This model has been a mainstay in the affiliate channel for the best part of two decades and has given site owners the opportunity to flourish in the digital landscape by monetising their websites.
The evolution of technology is giving advertisers more insights, and the modern day customer journey is becoming increasingly less linear, and so conversations are now focussed on the best way to fairly compensate an affiliate for their efforts.
Diverse Payment Models
Based on the advertisers priorities and what they want to get out of their affiliate programme there are a number of options Awin can explore:
Some of the most influential affiliates can be found at the top of the purchase funnel, with early funnel contributors tending to be blogger or rich content sites. Consumers use these sites to fuel their interest, and they therefore play a vital role in influencing the consumer to eventually go on to complete a purchase.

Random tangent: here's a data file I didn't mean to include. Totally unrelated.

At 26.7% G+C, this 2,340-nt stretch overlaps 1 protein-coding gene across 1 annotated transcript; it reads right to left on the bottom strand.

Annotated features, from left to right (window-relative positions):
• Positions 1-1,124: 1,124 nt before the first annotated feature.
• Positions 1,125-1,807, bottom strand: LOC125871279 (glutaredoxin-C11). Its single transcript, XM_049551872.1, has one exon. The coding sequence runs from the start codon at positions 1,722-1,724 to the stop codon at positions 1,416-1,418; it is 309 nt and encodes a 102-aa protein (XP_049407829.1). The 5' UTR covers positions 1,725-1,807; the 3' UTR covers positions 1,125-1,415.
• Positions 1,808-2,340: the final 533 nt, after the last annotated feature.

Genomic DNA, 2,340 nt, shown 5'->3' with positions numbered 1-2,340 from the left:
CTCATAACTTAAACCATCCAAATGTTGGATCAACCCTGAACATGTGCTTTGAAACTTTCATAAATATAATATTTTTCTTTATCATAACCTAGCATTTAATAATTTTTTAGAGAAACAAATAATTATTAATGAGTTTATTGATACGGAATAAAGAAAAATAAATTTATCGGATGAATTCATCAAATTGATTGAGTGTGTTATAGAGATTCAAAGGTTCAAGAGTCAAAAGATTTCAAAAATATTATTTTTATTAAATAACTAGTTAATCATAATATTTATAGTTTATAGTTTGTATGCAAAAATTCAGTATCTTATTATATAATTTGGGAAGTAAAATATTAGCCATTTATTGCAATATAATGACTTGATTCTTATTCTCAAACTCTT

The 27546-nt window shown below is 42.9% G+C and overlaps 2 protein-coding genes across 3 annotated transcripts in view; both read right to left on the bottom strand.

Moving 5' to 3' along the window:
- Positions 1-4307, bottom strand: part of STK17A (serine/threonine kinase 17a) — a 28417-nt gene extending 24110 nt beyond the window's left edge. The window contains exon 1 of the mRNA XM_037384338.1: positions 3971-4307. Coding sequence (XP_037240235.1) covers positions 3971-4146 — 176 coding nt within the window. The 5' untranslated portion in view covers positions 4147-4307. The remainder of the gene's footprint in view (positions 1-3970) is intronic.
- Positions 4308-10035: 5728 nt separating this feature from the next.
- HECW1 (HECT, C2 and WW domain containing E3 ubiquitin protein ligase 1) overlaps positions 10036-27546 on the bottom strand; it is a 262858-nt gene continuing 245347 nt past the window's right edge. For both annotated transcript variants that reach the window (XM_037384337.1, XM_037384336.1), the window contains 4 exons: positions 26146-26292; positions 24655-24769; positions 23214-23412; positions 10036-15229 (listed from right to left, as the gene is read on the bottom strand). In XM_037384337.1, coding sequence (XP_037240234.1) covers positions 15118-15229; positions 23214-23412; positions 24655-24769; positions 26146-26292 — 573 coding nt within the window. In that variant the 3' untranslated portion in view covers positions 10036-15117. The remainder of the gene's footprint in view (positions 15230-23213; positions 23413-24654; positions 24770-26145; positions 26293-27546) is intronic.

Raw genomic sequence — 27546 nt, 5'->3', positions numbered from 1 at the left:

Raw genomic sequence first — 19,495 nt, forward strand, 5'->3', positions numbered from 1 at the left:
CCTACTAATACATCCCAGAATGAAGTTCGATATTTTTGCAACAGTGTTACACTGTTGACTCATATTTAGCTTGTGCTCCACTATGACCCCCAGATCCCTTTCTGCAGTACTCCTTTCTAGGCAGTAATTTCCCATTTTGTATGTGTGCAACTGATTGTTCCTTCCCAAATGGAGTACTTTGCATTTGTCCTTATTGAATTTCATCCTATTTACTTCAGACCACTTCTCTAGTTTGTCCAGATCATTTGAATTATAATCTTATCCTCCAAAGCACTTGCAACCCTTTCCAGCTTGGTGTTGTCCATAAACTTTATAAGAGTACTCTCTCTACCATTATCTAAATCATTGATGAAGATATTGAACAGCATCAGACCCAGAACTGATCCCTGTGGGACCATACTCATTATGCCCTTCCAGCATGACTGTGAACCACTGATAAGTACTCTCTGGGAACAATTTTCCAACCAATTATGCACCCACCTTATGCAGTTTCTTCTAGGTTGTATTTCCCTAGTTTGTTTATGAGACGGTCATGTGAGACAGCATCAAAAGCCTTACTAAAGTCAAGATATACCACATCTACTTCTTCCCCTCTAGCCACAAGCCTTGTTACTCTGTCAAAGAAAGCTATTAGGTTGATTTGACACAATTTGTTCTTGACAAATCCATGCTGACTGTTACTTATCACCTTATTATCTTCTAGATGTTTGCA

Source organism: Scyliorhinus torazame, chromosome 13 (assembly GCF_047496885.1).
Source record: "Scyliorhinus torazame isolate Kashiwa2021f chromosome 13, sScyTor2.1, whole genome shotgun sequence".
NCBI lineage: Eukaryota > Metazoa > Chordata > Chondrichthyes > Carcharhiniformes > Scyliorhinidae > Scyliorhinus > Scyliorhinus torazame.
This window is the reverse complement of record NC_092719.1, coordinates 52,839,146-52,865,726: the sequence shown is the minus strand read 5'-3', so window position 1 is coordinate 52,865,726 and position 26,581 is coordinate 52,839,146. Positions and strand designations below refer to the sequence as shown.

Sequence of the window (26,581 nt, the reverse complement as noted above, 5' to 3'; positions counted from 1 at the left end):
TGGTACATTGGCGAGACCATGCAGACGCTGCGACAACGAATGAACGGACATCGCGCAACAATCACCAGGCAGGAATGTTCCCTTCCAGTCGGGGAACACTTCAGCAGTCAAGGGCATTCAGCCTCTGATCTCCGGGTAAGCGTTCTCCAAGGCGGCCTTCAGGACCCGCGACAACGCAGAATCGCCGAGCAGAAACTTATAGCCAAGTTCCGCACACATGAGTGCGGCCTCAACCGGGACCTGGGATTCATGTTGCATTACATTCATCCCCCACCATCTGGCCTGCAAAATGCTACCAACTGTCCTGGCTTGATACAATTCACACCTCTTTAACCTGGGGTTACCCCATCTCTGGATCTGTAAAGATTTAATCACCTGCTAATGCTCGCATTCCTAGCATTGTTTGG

Advertisers can reward these affiliates by running an ‘Influencer Campaign’, a functionality readily available in the Awin system which tops up the commission earned by these influencers for conversions they were involved in, but they were not the last site that a customer clicked on before purchasing a product.
ROI (Return on Investment) is a key metric for any advertiser operating within a performance marketing channel. Understanding each of the individual touch points involved in a customer’s journey from first click through to conversion as they interact with the brand can help ensure budgets are invested effectively to maximise ROI.